# Thread: Limits that equal e

1. ## Limits that equal e

Ah, yes, this seems like the most famous mathematical term, I have heard before. I was looking at a function whose limit was e as it went to infinity, so I decided to read up about this sort of thing, and found out how amazing e really is, went on a few hour rant reading various things about it. never really clicked before . Now my question is, if you given a limit say $\displaystyle \lim_{n\to\infinty}f(n)$ and it contains some sort of ratio/fraction where n is in the denominator and involves something to the nth power, this is an observation I made, which, of course in math, can get you somewhere very wrong, the observation that if the function contains something along the lines of what I just suggested it will go to a limit equivalent to e?
as I was suggested this example earlier by redsox apart from the traditional "definition" of e

$\displaystyle \lim_{n\to\infty}f(n)=n^{\frac{1}{ln(n)}}$

2. Think of it this way.

$\displaystyle L=\lim_{n\to \infty}n^{\frac{1}{ln(n)}}$

ln of both sides:

$\displaystyle ln(L)=\lim_{n\to \infty}\frac{1}{ln(n)}\cdot ln(n)$

$\displaystyle ln(L)=1$

Therefore, $\displaystyle L=e$

3. According to the basic property of exponential...

$\displaystyle a^{b} = e^{b\cdot \ln a}$ (1)

... is...

$\displaystyle n^{\frac{1}{\ln n}} = e^{\frac{\ln n}{\ln n}} = e$ , $\displaystyle \forall n$ (2)

... so that it is not necessary that $\displaystyle n \rightarrow \infty$ ...

Kind regards

$\displaystyle \chi$ $\displaystyle \sigma$

4. Originally Posted by chisigma
According to the basic property of exponential...

$\displaystyle a^{b} = e^{b\cdot \ln a}$ (1)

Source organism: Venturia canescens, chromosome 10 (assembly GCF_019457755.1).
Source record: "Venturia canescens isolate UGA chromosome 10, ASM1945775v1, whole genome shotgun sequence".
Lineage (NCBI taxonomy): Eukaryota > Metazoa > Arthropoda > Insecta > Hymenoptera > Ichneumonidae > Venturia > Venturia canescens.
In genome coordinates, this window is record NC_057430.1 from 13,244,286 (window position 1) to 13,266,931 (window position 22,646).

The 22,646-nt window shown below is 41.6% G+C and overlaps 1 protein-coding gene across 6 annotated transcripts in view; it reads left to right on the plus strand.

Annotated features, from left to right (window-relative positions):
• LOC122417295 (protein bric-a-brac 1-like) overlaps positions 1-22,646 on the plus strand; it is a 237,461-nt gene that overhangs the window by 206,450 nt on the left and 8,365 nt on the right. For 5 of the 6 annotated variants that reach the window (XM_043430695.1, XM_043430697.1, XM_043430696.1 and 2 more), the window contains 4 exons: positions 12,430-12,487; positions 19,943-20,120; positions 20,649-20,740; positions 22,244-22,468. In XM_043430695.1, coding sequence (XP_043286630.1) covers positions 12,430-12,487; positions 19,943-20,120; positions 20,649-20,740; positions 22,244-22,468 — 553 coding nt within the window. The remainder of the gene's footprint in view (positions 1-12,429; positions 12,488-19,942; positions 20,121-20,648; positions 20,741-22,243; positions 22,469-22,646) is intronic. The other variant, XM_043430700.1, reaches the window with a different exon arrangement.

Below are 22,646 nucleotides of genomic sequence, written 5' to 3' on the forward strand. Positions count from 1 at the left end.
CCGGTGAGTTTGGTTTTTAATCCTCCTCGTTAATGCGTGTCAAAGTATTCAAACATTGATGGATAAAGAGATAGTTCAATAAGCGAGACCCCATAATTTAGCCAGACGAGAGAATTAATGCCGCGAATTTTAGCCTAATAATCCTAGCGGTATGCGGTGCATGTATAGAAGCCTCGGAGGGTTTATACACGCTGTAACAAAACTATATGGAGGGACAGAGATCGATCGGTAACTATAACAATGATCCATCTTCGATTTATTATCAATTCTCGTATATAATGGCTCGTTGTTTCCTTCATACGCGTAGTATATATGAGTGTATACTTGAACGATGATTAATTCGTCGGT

... is...

$\displaystyle n^{\frac{1}{\ln n}} = e^{\frac{\ln n}{\ln n}} = e$ , $\displaystyle \forall n$ (2)

... so that it is not necessary that $\displaystyle n \rightarrow \infty$ ...

Kind regards

$\displaystyle \chi$ $\displaystyle \sigma$
So this would work for this limit as well.

$\displaystyle \lim_{n\to\infty}n^{\frac{1}{\sqrt{n}}}$

by the property of the exponentional you stated

$\displaystyle n^{\frac{1}{\sqrt{n}}} = e^{\frac{ln\frac{1}{\sqrt{n}}}{ln\frac{1}{\sqrt{n} }}}$
would that still hold true? forgot the power of n, but you catch my drift

5. $\displaystyle n^{\frac{1}{\sqrt{n}}}\to1$. Informally $\displaystyle \sqrt{n}$ is much too "strong". It will completely overpower the base. I mean there are many more limits that give $\displaystyle e$. One that is not particularly interesting but comes to mind is $\displaystyle \lim_{n\to\infty}\frac{\sqrt[n]{n!}}{n}=e$.

6. Originally Posted by Drexel28
$\displaystyle n^{\frac{1}{\sqrt{n}}}\to1$. Informally $\displaystyle \sqrt{n}$ is much too "strong". It will completely overpower the base. I mean there are many more limits that give $\displaystyle e$. One that is not particularly interesting but comes to mind is $\displaystyle \lim_{n\to\infty}\frac{\sqrt[n]{n!}}{n}=e$.
Yes, would the function I just suggested go to infinity? after I had time to work it out I got $\displaystyle e^{\frac{ln(n)}{\sqrt{n}}}$